The bloodstream is made up of many components which includes proteins that are found in blood plasma which work in conjunction with platelet cells. The job of the platelet cells is to control bleeding which it does by forming a plug to close an injury or wound. Platelets are formed in a dog's bone marrow and they migrate to the bloodstream thus circulating throughout a dog's system. When dogs develop disseminated intravascular coagulation or DIC, their platelets start working even when there is no sign of an injury which results in blood clots forming in their blood vessels causing all the problems.
As previously mentioned, the condition develops because a dog's platelets try to plug non-existent injuries which results in blood clots forming in a dog's bloodstream. The clots then disrupt normal blood flow which then negatively impacts a dog's organs and can lead to excessive internal and external bleeding. The condition can also develop as a secondary disorder to an existing health issue and studies have shown that any breed can develop DIC at any stage of their lives. The most common causes that lead to a dog developing the condition are as follows:
When dogs develop disseminated intravascular coagulation, there are certain symptoms associated with the disorder which are as follows:
A vet would ideally need to have a dog's full medical history and be told how the onset of any symptoms first presented themselves. The more information a vet can be given the easier it is for them to establish a preliminary diagnosis. The vet would thoroughly examine a dog suspected of suffering from DIC and would typically recommend carrying out the following test to confirm a diagnosis:
Dogs suffering from DIC would need to be hospitalised so they can be given intensive supportive care. The underlying cause of a dog's condition would need to be treated aggressively and their activity restricted to prevent further injuries from occurring even when the wound is relatively minor. Dogs need to be given vital fluid therapy and oxygen should their breathing be compromised. They may also need blood transfusions to stabilise their condition. Once the vet has identified the underlying cause, they would set in place the best treatment option to suit the underlying cause of a dog’s condition.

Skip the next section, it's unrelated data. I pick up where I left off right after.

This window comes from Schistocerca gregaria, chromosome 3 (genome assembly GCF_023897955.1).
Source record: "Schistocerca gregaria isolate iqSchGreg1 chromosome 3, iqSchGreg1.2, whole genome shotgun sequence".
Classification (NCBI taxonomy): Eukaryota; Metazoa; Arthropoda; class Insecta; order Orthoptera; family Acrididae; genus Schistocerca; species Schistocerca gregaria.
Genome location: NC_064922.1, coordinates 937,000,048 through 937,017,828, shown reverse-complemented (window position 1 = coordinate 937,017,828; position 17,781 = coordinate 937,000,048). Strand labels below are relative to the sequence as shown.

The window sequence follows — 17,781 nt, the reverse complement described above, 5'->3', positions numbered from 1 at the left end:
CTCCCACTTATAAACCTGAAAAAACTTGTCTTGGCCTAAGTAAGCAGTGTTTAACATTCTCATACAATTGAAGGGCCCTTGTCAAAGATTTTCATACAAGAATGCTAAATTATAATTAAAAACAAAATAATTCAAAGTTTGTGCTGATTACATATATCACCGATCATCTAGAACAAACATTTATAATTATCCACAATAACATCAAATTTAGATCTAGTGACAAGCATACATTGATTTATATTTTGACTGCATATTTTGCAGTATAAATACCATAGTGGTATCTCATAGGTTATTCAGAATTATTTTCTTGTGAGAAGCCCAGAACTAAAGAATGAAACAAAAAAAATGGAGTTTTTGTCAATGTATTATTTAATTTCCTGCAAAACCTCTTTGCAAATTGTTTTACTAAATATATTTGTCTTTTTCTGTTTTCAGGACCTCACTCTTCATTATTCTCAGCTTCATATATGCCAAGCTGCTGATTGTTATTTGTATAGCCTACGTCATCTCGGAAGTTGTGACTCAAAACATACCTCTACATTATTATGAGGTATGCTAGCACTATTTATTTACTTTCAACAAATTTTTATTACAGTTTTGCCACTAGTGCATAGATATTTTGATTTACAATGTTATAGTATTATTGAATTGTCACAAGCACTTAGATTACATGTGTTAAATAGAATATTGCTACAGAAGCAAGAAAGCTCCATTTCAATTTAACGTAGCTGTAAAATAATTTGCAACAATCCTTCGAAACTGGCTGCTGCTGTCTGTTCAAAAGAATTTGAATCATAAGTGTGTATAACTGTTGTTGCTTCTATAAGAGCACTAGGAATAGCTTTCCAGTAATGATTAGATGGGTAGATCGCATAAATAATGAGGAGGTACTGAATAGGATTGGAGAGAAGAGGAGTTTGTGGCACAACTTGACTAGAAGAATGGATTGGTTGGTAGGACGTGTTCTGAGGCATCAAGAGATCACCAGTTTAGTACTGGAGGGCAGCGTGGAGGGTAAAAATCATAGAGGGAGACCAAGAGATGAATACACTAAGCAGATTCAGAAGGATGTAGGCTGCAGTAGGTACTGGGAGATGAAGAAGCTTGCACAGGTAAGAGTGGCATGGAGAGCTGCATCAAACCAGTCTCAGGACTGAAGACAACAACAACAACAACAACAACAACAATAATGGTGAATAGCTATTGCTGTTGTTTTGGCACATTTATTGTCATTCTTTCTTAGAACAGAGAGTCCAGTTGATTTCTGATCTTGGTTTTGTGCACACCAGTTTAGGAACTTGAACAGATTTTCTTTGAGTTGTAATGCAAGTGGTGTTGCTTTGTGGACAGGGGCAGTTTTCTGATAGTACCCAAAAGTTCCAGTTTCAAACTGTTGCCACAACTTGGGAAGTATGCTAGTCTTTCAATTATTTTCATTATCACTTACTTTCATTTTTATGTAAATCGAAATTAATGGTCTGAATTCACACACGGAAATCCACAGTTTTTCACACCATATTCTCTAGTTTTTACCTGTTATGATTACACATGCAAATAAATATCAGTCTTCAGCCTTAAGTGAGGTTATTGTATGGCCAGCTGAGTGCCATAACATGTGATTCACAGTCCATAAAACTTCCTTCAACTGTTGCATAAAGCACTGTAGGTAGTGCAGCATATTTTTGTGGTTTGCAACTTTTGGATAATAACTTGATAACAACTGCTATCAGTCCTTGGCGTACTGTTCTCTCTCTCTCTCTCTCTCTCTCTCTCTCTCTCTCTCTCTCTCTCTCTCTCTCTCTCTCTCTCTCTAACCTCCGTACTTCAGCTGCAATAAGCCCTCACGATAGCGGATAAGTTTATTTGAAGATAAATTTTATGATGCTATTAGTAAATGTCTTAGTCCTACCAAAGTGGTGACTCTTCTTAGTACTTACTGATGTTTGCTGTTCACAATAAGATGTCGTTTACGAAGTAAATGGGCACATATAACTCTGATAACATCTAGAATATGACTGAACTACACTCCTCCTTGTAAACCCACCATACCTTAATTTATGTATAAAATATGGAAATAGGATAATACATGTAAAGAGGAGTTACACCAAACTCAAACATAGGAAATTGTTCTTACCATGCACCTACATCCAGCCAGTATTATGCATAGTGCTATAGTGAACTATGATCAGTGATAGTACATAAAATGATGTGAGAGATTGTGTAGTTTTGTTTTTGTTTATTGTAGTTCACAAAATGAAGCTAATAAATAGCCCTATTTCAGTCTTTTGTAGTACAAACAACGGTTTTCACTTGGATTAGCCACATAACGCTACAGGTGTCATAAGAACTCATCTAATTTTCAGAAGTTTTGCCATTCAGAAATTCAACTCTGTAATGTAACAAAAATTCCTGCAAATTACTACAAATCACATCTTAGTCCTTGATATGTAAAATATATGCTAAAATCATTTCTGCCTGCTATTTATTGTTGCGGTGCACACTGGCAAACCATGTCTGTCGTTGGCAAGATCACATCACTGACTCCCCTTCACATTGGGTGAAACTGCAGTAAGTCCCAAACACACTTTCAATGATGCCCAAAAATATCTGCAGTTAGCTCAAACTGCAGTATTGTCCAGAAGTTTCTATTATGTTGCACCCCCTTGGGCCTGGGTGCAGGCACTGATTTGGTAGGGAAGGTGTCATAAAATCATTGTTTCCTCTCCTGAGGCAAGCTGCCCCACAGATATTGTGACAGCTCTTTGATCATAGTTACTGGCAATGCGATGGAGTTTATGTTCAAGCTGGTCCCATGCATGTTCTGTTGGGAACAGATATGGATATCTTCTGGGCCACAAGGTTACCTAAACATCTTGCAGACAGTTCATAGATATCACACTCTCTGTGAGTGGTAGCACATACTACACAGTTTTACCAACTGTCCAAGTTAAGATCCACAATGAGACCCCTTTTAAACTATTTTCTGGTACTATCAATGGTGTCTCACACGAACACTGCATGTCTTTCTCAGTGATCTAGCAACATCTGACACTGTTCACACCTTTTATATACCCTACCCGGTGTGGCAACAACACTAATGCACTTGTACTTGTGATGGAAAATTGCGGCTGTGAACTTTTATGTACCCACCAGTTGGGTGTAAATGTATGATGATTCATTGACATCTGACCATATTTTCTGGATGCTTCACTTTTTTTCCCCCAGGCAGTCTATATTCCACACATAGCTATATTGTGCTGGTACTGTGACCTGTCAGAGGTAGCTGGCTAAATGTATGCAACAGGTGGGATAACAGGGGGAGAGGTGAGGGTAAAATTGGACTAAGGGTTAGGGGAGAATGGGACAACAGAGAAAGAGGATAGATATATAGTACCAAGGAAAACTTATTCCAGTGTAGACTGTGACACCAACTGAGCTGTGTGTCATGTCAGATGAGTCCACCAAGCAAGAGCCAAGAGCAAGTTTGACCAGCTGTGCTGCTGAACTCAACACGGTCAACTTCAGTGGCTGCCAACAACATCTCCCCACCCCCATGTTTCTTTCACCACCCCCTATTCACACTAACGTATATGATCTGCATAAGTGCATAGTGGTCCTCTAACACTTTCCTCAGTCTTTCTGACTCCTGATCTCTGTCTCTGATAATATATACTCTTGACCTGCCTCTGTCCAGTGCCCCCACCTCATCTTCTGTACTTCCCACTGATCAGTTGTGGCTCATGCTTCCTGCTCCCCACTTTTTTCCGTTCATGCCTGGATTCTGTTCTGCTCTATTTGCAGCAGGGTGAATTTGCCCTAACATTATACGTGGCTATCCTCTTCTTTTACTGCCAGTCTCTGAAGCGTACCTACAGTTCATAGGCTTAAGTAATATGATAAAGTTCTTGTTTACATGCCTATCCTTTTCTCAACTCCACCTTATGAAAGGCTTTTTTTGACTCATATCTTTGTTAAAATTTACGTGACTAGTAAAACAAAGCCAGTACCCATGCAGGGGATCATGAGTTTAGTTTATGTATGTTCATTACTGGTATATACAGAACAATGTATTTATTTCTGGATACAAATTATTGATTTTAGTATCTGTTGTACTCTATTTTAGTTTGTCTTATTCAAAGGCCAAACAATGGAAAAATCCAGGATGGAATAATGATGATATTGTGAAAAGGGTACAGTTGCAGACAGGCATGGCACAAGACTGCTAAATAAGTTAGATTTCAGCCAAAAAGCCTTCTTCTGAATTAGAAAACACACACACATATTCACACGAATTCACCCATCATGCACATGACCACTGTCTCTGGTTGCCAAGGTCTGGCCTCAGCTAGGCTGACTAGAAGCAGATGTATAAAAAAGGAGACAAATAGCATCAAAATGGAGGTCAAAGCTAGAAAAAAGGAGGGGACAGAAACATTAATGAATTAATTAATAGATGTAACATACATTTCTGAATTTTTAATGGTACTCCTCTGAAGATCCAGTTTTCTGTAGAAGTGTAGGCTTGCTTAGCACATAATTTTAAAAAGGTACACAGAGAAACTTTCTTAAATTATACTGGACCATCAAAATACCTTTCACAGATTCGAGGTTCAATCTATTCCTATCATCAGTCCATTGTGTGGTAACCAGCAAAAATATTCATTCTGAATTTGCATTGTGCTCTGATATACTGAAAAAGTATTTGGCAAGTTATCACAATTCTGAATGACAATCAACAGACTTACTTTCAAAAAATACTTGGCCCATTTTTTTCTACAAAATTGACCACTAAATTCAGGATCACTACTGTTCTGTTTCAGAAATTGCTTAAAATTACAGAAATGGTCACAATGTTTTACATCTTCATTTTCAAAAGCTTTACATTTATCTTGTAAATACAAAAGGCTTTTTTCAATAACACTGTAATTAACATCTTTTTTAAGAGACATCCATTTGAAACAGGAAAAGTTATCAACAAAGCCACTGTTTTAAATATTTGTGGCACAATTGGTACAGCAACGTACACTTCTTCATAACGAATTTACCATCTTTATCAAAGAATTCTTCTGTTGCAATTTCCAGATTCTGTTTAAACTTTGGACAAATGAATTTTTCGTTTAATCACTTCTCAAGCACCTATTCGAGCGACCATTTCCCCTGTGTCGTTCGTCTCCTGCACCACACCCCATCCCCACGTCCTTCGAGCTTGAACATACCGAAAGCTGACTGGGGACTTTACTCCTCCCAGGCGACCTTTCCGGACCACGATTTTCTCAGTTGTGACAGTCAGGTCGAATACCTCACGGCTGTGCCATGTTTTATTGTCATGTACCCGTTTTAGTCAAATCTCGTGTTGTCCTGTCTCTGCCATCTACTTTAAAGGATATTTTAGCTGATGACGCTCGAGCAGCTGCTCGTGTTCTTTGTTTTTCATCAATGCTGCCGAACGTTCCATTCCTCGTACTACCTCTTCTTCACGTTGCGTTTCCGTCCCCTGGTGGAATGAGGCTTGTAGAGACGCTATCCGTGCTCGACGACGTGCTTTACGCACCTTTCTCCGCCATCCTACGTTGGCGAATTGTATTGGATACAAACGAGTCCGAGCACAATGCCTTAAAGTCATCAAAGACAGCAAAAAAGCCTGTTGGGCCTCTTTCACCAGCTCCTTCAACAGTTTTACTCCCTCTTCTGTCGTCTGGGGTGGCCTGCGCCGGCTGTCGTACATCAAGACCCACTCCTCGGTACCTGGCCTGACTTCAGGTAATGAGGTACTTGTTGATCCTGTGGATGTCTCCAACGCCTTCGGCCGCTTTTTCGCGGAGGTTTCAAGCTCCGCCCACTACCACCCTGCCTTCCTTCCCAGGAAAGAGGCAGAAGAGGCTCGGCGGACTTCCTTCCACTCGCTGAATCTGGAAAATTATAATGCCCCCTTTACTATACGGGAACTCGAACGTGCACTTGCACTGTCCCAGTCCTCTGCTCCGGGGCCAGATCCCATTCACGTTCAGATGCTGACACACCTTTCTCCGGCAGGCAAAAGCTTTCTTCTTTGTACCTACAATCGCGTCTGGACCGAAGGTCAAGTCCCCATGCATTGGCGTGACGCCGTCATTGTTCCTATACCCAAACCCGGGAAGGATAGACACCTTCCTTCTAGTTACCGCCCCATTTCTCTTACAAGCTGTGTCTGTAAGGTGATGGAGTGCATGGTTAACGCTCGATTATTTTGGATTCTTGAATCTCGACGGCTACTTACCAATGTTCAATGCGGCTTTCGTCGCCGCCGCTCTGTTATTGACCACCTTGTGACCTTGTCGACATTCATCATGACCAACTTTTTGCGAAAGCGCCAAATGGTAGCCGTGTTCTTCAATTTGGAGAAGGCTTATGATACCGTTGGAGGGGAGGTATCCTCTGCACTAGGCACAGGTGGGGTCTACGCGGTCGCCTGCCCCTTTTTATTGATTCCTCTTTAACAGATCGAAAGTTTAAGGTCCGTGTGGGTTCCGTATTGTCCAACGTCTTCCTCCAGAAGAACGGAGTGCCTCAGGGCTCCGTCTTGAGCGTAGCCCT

Dogs diagnosed with DIC would need to remain in hospital until a vet has been able to stem the bleeding while at the same time treating the underlying cause of the problem. Sadly, all too often the underlying causes of why a dog develops disseminated intravascular coagulation are severe health issues and as such the prognosis is usually extremely poor with many dogs succumbing to their systems. With this said, urgent treatment is needed to prevent their condition from getting any worse which again, sadly is not always the case because all too often dogs succumb to the systems before a treatment can be set in place.